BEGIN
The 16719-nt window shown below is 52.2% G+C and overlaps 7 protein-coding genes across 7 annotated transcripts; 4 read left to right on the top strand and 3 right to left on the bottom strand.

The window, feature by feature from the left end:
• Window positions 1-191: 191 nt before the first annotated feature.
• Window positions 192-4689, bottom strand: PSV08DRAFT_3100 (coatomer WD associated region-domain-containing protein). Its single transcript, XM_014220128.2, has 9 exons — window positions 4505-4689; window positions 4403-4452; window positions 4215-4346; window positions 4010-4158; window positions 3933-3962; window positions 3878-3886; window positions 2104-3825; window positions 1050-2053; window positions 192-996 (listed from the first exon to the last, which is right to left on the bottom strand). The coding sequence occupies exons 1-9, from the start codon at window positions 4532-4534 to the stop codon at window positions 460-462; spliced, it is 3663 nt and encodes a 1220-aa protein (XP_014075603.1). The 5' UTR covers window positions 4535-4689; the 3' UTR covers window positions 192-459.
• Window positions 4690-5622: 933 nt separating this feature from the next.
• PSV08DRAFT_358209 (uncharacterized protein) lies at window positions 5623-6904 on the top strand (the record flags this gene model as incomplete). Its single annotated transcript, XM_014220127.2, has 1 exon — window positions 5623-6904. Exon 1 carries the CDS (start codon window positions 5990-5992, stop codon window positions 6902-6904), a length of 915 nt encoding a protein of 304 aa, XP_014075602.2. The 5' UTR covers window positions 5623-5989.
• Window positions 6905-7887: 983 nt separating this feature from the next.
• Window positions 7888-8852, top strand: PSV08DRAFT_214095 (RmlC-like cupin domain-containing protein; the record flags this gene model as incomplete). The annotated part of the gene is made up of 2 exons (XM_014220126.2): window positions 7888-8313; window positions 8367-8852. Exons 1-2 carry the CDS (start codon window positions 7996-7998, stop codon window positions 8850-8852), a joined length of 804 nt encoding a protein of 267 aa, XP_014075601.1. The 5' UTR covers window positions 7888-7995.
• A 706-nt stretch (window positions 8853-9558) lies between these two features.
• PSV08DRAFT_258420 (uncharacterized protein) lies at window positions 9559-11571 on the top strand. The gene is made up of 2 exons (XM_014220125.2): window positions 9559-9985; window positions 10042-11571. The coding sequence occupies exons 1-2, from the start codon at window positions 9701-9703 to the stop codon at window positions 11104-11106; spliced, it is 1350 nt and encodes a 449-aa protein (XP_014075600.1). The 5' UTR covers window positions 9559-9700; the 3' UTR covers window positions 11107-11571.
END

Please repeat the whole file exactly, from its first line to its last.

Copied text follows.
The 16719-nt window shown below is 52.2% G+C and overlaps 7 protein-coding genes across 7 annotated transcripts; 4 read left to right on the top strand and 3 right to left on the bottom strand.

The window, feature by feature from the left end:
• Window positions 1-191: 191 nt before the first annotated feature.
• Window positions 192-4689, bottom strand: PSV08DRAFT_3100 (coatomer WD associated region-domain-containing protein). Its single transcript, XM_014220128.2, has 9 exons — window positions 4505-4689; window positions 4403-4452; window positions 4215-4346; window positions 4010-4158; window positions 3933-3962; window positions 3878-3886; window positions 2104-3825; window positions 1050-2053; window positions 192-996 (listed from the first exon to the last, which is right to left on the bottom strand). The coding sequence occupies exons 1-9, from the start codon at window positions 4532-4534 to the stop codon at window positions 460-462; spliced, it is 3663 nt and encodes a 1220-aa protein (XP_014075603.1). The 5' UTR covers window positions 4535-4689; the 3' UTR covers window positions 192-459.
• Window positions 4690-5622: 933 nt separating this feature from the next.
• PSV08DRAFT_358209 (uncharacterized protein) lies at window positions 5623-6904 on the top strand (the record flags this gene model as incomplete). Its single annotated transcript, XM_014220127.2, has 1 exon — window positions 5623-6904. Exon 1 carries the CDS (start codon window positions 5990-5992, stop codon window positions 6902-6904), a length of 915 nt encoding a protein of 304 aa, XP_014075602.2. The 5' UTR covers window positions 5623-5989.
• Window positions 6905-7887: 983 nt separating this feature from the next.
• Window positions 7888-8852, top strand: PSV08DRAFT_214095 (RmlC-like cupin domain-containing protein; the record flags this gene model as incomplete). The annotated part of the gene is made up of 2 exons (XM_014220126.2): window positions 7888-8313; window positions 8367-8852. Exons 1-2 carry the CDS (start codon window positions 7996-7998, stop codon window positions 8850-8852), a joined length of 804 nt encoding a protein of 267 aa, XP_014075601.1. The 5' UTR covers window positions 7888-7995.
• A 706-nt stretch (window positions 8853-9558) lies between these two features.
• PSV08DRAFT_258420 (uncharacterized protein) lies at window positions 9559-11571 on the top strand. The gene is made up of 2 exons (XM_014220125.2): window positions 9559-9985; window positions 10042-11571. The coding sequence occupies exons 1-2, from the start codon at window positions 9701-9703 to the stop codon at window positions 11104-11106; spliced, it is 1350 nt and encodes a 449-aa protein (XP_014075600.1). The 5' UTR covers window positions 9559-9700; the 3' UTR covers window positions 11107-11571.